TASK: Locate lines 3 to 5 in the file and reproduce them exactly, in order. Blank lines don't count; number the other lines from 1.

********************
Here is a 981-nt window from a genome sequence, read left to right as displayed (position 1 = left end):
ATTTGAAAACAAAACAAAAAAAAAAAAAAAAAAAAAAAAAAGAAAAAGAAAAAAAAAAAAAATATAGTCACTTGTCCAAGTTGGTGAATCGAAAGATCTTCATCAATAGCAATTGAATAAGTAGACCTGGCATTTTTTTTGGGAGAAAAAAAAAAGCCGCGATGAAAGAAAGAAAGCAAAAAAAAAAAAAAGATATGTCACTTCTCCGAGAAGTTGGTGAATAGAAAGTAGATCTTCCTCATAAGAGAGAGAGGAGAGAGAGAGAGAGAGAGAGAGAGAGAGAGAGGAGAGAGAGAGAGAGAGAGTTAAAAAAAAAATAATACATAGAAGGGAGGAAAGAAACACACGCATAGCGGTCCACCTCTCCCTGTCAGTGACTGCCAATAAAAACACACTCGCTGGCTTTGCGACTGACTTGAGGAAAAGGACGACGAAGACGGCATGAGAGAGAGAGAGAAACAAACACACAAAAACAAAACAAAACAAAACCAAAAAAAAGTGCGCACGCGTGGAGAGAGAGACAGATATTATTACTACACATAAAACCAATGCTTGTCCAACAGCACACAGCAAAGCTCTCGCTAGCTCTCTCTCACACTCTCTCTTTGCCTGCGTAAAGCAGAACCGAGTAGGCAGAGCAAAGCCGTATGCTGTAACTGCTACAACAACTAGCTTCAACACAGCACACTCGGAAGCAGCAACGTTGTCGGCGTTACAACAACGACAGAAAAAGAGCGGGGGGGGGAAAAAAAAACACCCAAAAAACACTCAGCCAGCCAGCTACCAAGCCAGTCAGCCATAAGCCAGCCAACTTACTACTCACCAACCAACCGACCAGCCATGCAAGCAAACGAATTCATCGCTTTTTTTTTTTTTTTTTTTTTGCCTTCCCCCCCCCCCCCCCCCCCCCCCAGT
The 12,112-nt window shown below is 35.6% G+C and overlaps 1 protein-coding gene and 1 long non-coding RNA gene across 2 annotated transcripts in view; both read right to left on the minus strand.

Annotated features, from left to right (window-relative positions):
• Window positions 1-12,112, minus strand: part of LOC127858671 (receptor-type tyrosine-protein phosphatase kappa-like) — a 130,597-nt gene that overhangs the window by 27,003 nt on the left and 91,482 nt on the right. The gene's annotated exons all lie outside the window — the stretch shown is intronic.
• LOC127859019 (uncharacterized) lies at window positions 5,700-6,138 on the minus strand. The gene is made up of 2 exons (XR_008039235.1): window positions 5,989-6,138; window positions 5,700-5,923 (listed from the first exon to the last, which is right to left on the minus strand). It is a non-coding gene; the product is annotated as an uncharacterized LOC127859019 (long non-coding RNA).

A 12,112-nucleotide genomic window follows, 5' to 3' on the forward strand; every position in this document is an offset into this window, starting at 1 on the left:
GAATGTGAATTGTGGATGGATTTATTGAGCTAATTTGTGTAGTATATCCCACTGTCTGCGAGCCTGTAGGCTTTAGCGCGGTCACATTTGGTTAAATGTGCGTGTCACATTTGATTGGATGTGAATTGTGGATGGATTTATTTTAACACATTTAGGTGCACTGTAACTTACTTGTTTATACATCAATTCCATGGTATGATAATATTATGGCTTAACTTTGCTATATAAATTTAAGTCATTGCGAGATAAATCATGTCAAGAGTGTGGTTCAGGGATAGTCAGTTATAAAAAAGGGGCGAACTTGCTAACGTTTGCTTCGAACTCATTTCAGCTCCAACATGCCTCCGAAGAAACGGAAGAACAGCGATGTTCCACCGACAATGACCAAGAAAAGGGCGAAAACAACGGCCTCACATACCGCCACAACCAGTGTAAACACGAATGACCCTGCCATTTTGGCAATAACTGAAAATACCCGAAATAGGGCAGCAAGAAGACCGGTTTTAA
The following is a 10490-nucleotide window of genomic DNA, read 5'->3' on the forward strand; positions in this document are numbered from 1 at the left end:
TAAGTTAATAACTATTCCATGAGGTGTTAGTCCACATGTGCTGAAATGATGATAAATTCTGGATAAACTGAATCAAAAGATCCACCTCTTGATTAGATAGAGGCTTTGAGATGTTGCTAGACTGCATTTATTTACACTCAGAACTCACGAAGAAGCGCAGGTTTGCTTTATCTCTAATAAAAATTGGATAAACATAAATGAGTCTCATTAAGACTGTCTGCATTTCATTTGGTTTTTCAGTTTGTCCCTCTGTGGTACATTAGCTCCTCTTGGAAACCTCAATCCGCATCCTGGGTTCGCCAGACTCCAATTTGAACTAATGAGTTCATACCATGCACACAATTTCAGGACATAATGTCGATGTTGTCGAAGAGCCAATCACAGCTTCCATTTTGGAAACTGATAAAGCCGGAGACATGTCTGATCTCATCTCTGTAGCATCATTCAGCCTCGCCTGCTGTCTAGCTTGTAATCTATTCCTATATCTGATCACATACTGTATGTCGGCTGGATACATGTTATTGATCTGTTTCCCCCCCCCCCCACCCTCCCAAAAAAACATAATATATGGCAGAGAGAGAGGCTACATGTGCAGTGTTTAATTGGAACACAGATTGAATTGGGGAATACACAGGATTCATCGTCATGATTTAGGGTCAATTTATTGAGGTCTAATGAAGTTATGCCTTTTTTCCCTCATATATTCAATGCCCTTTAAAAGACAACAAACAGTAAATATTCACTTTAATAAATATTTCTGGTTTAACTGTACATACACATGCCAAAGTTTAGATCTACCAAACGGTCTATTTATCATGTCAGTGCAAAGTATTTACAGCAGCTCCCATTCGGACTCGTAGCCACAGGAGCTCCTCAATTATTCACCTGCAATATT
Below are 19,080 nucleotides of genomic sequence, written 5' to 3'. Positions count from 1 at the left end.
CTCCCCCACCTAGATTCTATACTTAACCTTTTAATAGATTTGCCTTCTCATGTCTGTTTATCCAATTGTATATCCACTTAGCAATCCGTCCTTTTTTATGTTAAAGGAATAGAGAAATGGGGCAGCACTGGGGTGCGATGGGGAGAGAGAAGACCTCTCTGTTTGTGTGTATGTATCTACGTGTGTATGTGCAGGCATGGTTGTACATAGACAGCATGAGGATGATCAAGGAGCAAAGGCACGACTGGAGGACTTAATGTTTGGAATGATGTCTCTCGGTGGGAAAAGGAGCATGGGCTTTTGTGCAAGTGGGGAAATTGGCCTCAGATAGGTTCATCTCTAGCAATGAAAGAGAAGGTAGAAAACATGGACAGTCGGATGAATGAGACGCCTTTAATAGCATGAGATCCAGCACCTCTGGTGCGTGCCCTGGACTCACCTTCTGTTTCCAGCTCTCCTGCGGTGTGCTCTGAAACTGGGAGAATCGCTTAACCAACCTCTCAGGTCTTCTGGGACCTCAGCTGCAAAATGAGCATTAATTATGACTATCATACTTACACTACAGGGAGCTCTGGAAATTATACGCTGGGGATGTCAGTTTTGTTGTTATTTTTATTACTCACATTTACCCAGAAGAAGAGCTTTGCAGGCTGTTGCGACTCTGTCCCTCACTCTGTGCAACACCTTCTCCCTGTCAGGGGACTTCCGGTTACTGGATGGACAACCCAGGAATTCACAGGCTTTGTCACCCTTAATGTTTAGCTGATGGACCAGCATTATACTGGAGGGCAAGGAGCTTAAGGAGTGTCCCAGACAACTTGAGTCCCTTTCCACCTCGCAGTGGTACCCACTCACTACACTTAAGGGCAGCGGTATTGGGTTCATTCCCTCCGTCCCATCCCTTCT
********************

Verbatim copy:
The 12,112-nt window shown below is 35.6% G+C and overlaps 1 protein-coding gene and 1 long non-coding RNA gene across 2 annotated transcripts in view; both read right to left on the minus strand.

Annotated features, from left to right (window-relative positions):
• Window positions 1-12,112, minus strand: part of LOC127858671 (receptor-type tyrosine-protein phosphatase kappa-like) — a 130,597-nt gene that overhangs the window by 27,003 nt on the left and 91,482 nt on the right. The gene's annotated exons all lie outside the window — the stretch shown is intronic.